Rethinking Reading Policy in the Science of Reading Era: What Paul Thomas will be saying at LitCon this year. An update by Dr. Sam Bommarito
Paul Thomas will be a featured speaker again at this year’s LitCon conference. Details about the conference will appear at the end of this blog entry. Let’s first find out a little bit about Paul.
Here is an interview I did with Paul last year. Here are the topics we discussed. They are time-stamped.
1. Tell us a little bit about yourself. (01:30)
2. Recent issues of RRQ and P.D. Pearson’s new book have led many to believe that it is “not settled science.” What is your take on that? (02:50)
3. Does it make sense to effectively ban selected practices found in balanced approaches to reading, e.g., reading Recovery, workshop teaching or guided reading? (6:45)
4. What is your take on some SOR programs, including retention in 3rd grade, as a part of the program to raise test scores? (10:47)
5. Cambourne and Crouch recently said we should stop using the Reading Wars metaphor and replace it with the metaphor of the Reading Quilt- with different “sides” adding different pieces to the quilt. Do you see any hope for that point of view? Do you see hope for an end to the divisive discourse? Do you see hope for ending the reading wars? (13:20)
6. Final thoughts (24:00)
Here is the YouTube interview: https://youtu.be/qoyxLyHP53M
Since doing the above interview, Paul has had much to say about the social media version of the science of reading. Last April, Paul challenged Emily Hanford’s reporting on Dr. May’s longitudinal study of Reading Recovery LINK. He pointed out that a British study published near the same time as the study Hanford reported showed that Recovery did demonstrate a positive long-term effect on reading achievement. Yet Hanford chose to ignore that study. My own criticism of Hanford’s position pointed out how she also slanted her reporting on Dr. May’s longitudinal study in her recent podcast. She reported on the study in such a way that it appeared the study proved Reading Recovery doesn’t work. When presenting the study at the AERA conference, Dr. May’s answers to inquiries about Reading Recovery were the opposite of what Hanford had implied. Dr. May said, “schools should give Reading Recovery to students and ensure they follow up on them later.” LINK.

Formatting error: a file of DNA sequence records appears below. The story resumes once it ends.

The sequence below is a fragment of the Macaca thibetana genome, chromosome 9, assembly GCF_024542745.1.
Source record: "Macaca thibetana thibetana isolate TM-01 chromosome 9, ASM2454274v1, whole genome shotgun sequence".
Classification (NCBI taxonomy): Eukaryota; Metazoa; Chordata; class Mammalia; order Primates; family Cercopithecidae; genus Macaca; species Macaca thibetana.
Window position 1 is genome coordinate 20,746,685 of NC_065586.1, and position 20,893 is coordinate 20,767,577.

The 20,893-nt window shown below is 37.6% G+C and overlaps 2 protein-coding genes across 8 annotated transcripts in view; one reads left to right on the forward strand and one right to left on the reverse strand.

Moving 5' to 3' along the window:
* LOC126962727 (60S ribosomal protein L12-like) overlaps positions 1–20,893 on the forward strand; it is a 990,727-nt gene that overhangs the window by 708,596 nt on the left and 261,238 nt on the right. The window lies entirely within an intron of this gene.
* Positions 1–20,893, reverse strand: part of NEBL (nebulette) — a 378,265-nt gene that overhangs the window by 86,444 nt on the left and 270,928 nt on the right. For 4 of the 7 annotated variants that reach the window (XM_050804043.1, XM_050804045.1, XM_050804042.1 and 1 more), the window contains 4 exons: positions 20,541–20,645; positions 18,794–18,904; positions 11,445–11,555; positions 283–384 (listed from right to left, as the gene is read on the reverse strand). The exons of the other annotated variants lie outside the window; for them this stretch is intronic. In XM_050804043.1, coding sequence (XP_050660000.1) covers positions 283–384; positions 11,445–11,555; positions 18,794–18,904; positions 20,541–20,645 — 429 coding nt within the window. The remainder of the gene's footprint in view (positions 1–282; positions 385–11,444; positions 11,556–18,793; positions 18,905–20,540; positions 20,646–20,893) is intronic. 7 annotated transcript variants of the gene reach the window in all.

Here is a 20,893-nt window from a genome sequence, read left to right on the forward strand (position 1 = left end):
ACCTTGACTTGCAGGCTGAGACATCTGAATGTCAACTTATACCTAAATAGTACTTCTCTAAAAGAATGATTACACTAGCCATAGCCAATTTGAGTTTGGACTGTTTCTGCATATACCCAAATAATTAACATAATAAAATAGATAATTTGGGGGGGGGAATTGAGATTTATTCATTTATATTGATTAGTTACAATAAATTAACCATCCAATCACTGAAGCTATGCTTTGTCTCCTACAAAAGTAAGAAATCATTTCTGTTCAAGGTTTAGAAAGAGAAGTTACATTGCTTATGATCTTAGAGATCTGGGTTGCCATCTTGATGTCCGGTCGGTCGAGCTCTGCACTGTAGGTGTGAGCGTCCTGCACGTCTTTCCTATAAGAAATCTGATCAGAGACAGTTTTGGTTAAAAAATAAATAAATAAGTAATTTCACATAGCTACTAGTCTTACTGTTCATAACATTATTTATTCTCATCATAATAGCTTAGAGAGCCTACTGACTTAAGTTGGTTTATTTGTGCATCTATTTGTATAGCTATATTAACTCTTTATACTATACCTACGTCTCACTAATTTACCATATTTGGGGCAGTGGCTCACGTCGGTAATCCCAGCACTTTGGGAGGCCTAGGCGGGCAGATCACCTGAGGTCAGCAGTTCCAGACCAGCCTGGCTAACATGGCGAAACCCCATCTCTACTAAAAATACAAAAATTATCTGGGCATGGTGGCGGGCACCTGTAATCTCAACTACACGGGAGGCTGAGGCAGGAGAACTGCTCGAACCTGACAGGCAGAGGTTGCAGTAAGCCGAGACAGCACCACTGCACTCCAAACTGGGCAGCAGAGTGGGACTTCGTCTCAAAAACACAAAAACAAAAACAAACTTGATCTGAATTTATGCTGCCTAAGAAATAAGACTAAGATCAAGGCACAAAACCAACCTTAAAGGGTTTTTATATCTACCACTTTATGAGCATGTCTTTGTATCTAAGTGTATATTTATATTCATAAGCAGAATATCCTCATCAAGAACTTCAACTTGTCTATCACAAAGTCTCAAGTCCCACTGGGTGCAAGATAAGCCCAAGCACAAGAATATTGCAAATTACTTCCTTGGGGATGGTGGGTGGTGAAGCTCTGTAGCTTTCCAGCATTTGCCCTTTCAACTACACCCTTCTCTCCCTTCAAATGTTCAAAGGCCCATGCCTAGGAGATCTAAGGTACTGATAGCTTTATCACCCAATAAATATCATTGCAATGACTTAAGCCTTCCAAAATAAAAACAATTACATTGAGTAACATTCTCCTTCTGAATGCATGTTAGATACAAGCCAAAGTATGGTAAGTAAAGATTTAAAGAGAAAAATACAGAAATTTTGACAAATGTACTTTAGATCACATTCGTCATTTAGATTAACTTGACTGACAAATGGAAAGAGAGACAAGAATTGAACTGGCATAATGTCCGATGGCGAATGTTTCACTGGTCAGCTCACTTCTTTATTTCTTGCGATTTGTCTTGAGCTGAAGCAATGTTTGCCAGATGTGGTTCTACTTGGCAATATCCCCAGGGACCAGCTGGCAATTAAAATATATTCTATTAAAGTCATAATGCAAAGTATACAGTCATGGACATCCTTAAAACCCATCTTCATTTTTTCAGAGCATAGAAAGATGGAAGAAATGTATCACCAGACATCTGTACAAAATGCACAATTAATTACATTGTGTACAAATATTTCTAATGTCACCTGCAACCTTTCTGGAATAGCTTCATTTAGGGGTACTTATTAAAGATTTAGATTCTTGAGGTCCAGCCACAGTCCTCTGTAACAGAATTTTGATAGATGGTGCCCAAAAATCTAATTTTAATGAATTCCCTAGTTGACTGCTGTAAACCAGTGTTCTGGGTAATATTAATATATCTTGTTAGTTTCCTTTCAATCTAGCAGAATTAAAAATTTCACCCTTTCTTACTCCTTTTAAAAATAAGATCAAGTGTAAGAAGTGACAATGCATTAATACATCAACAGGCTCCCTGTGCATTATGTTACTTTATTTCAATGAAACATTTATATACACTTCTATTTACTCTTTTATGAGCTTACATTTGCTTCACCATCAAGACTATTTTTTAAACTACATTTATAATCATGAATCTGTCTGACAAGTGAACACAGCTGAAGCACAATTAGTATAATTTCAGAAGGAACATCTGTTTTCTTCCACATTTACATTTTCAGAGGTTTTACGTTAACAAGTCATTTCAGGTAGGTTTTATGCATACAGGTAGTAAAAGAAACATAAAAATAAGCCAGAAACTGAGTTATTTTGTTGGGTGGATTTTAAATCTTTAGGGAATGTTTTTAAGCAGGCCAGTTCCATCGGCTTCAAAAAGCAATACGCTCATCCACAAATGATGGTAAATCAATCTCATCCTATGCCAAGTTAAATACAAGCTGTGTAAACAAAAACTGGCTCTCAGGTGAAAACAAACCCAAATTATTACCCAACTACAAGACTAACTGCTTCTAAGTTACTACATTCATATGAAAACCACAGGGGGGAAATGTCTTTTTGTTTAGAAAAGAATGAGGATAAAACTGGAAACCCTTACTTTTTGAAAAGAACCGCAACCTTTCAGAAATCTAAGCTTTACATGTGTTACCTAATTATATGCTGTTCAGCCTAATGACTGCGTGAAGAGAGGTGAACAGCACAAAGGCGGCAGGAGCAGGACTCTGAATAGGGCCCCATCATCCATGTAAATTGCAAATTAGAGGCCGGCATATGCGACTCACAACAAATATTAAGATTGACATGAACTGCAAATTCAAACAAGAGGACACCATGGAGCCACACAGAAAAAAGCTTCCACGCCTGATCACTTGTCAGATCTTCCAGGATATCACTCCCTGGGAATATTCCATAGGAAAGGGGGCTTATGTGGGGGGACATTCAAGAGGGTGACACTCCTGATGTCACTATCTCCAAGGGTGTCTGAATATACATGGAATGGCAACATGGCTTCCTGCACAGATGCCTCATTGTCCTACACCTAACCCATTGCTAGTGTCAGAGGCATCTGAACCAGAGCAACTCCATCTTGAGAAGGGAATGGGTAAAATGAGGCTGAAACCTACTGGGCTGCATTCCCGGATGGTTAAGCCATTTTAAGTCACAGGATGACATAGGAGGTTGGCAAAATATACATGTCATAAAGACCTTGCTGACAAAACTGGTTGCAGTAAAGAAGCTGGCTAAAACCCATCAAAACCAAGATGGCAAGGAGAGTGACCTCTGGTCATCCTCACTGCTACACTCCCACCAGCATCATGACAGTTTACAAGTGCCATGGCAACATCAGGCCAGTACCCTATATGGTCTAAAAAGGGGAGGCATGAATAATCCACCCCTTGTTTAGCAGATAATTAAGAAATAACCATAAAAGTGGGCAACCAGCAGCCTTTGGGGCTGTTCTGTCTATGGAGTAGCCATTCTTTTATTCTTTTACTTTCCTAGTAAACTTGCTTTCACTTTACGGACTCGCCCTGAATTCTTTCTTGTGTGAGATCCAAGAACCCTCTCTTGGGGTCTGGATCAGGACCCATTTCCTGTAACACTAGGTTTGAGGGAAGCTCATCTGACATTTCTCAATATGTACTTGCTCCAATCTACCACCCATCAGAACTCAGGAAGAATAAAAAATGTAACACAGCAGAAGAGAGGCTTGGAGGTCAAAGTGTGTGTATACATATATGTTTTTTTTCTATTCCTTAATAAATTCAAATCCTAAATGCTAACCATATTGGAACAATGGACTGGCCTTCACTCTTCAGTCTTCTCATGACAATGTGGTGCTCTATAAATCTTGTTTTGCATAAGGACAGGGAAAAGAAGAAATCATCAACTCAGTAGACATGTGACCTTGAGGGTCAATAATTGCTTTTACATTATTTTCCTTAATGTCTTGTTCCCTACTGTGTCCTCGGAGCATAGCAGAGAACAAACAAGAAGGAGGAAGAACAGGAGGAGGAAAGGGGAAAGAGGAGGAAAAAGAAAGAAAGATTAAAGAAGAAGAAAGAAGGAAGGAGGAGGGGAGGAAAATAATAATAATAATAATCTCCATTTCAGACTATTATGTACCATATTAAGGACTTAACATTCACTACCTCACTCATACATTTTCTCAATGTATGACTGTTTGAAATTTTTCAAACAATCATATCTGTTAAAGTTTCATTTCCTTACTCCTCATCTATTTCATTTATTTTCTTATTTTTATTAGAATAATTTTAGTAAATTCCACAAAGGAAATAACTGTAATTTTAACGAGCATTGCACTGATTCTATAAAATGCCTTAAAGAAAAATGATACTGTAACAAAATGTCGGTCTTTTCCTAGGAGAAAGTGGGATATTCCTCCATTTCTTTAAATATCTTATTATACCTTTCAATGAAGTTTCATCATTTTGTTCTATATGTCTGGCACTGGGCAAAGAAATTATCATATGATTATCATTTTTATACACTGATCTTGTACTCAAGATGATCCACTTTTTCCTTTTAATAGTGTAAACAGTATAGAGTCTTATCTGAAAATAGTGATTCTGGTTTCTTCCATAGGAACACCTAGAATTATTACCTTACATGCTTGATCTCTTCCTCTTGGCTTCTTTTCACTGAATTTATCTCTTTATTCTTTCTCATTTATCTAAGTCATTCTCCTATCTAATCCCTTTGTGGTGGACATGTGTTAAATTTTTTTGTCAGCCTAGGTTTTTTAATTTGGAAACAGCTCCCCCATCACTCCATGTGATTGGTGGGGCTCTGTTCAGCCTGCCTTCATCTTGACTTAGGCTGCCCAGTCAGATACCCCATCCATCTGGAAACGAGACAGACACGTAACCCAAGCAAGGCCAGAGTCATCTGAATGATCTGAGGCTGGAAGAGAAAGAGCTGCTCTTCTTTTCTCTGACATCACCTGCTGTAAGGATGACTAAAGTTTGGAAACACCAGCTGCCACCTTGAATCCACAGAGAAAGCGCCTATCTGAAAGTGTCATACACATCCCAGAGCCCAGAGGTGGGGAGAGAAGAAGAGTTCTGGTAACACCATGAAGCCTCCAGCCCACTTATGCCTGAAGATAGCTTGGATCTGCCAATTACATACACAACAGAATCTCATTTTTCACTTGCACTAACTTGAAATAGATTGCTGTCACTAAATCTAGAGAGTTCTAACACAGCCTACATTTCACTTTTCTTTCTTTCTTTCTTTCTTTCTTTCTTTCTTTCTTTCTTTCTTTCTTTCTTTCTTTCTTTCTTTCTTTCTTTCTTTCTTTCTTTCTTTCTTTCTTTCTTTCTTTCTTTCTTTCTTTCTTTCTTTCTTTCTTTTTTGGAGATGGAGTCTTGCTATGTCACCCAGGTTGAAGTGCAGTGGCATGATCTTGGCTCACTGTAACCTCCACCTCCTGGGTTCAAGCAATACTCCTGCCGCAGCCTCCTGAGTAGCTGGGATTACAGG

At this year’s LitCon, Paul will be diving deep into the issue of what reading policies should look like in the era of the Science of Reading, especially considering all the misdirection and misinformation that have appeared lately in social media.
Here is a link to his video about his upcoming appearance. In it, he promises to give ideas around how to stop doing the same things we have done repeatedly for the last 100 years and instead try something different.
Here is a link to Paul’s Book: https://https://www.infoagepub.com/products/How-to-End-the-Reading-War-and-Serve-the-Literacy-Needs-of-All-Students-2nd-edwww.infoagepub.com/products/How-to-End-the-Reading-War-and-Serve-the-Literacy-Needs-of-All-Students
Follow Paul on Twitter: @plthomasEdD
Here is a link to Paul’s blog: https://radicalscholarship.wordpress.com/
Here is a link to Paul’s newest blog post about problems with the way media covers SOR: https://www.infoagepub.com/products/How-to-End-the-Reading-War-and-Serve-the-Literacy-Needs-of-All-Students-2nd-ed
Also see Thomas, P.L. (2022). The Science of Reading movement: The never-ending debate and the need for a different approach to reading instruction. LINK
Here is a link to the LitCon 2023 website: LINK
Over the next couple of months, I will continue blogging about interviews with various literacy leaders. Eric Litwin and Lester Laminack have both agreed to be interviewed. I will also be doing a guest blog for the Robb Review. So it will be a busy and productive time.
So, until next week,
Happy Reading and Writing
Dr. Sam Bommarito, aka the centrist who uses ideas from all sides to inform his teaching
Copyright 2022 by Dr. Sam Bommarito. Views/interpretations expressed here are solely the author’s view and do not necessarily reflect the views of any other person or organization.
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